3. Trying to make the world a better place wins: Perhaps advertisers have a chip on their shoulder about what they do. Maybe some guilt about the fact we spend part our careers selling the “new & improved!!” soap, when the old one could probably do the job. So when the chance comes around to do something good, to improve the world a little bit…people react pretty strongly to it. This is also a slippery slope: I admit that I’m pretty tired already of the usual “pro bono” type of ads for Unicef or for anti-drunk driving, or road safety, or whatever. It can start feeling a little formulaic. But when you do something in a way that hasn’t been done before…the public can be very welcoming.

This was the Grand Prix Winner in Film and also in Branded Entertainment. Chipotle’s “Back to the Start”, by CAA Los Angeles

This outdoor ad from Y&R Mexico won a Gold Lion, for “Save the Children”. Powerful.

And Droga5 won a special “Grand Prix for Good” with this for Help Remedies Bandages.

4. Craft wins: Craft refers to the skilled use of art direction, copywriting, music, editing, special effects, etc. in the service of providing a pleasurable aesthetic experience. In fact there’s a whole category called “Film Craft”, where they judge the craftsmanship independently of the idea. But even outside of this category, it’s amazing how detailed workmanship and attention to detail can help elevate ideas. The big winners could not rely on the idea alone, (the what): they were all made better by  how they were executed.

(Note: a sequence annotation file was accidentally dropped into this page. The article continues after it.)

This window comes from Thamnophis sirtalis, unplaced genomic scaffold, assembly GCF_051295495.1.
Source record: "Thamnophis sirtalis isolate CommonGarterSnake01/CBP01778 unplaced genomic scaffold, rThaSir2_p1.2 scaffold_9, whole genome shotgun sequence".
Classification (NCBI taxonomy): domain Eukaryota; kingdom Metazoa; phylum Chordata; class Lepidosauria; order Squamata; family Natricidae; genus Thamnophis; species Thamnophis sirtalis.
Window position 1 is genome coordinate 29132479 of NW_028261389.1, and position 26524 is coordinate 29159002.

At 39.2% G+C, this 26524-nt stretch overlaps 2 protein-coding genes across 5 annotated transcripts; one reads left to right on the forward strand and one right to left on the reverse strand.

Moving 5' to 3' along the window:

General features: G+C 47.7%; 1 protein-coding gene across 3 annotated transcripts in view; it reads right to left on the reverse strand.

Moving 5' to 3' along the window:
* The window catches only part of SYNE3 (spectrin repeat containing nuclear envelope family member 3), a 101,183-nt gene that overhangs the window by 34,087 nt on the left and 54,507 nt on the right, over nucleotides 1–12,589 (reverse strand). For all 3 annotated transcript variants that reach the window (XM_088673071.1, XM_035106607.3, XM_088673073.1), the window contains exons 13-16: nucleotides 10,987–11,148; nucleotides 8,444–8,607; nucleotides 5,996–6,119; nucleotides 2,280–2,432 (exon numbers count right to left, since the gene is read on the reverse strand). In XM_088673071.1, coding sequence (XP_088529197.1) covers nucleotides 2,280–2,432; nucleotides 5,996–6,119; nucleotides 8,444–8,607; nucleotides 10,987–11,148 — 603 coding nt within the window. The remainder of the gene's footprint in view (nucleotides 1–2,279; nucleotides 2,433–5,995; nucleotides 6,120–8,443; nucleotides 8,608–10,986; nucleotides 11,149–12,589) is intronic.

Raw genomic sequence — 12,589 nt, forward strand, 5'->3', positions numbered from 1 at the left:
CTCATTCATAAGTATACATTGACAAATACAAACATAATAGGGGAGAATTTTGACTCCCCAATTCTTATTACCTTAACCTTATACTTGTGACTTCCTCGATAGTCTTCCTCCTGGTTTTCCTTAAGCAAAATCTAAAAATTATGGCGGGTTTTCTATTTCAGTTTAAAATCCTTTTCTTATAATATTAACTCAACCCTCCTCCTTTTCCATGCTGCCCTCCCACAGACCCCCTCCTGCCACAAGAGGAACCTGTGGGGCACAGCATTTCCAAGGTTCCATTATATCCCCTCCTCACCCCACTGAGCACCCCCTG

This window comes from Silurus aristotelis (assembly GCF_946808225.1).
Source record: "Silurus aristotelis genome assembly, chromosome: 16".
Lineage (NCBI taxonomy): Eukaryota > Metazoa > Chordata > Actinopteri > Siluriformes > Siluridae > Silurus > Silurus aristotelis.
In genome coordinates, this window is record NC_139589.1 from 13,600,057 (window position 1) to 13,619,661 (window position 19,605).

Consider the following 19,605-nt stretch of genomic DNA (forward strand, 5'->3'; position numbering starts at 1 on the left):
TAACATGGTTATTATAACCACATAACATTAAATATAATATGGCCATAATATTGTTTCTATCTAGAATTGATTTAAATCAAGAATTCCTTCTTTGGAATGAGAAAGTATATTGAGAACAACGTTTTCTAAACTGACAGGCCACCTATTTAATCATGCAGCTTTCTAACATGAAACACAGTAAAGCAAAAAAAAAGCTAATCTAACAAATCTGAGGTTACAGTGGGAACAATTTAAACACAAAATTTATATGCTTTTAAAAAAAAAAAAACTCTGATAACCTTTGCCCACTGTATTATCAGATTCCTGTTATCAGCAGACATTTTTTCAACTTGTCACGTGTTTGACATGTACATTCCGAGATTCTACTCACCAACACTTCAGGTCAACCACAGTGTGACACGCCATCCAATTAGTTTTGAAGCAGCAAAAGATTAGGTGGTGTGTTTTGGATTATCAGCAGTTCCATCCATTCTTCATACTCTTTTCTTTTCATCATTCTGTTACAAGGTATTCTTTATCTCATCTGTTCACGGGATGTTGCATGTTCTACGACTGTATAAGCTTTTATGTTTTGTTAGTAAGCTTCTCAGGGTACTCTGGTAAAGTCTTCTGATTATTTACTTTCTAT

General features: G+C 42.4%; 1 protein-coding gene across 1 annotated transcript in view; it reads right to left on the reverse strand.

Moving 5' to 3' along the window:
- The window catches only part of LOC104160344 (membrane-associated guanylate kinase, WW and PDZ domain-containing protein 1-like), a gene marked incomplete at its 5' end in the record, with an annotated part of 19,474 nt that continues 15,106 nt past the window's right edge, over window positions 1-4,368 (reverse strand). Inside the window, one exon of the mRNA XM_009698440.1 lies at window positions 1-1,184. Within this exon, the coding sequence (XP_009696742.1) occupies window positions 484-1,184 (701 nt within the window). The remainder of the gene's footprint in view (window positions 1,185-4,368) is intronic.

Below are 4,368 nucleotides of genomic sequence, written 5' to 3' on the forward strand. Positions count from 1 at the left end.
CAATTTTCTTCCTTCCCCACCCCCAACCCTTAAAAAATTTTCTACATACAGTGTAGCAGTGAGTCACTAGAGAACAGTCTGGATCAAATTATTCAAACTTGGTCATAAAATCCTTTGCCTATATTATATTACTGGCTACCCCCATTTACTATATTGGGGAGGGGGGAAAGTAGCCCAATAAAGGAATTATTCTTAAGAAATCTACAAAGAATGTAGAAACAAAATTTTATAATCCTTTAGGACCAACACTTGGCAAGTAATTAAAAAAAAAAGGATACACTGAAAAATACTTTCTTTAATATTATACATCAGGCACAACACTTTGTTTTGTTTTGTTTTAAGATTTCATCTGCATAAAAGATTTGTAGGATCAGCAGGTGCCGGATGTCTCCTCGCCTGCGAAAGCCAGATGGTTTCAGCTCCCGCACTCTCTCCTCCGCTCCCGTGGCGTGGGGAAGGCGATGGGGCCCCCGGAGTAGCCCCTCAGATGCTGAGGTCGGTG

Canal + “The Bear” was the Grand Prix winner in the Craft Film category, and deservedly so. It’s by Euro RSCG BETC.

And here’s The Guardian’s “Three Little Pigs”, by BBH London and winner of a Gold Lion

5. Long format storytelling wins: The most powerful stories in film were all told in long format of more than 30 seconds. Back in February I looked at all the Superbowl ads and also drew the same conclusion, and now if you look at the top 5 most impactful films of the festival, it’s pretty obvious that there is a rule forming. What this tells me is that we and our clients should seriously consider film length as part of the storytelling element – and should fight to do things the right way. Just like we fight for the right director, or the right location…we should fight for the right format to tell the most powerful story. Especially in today’s world: The Chipotle ad ran once…at full length. Word of mouth did the rest. The Chrysler halftime ad ran once…at full length. And so on. At a very minimum, if we produce a good 30 second version, we should always film a longer version that can live online and tell the story even more powerfully.

Check out Dorito’s “The Dip Desperado”, by AMV BBDO London. Won a Gold lion.

Our how about Nike’s “I would run to you”, winner of a Bronze lion for W+K Portland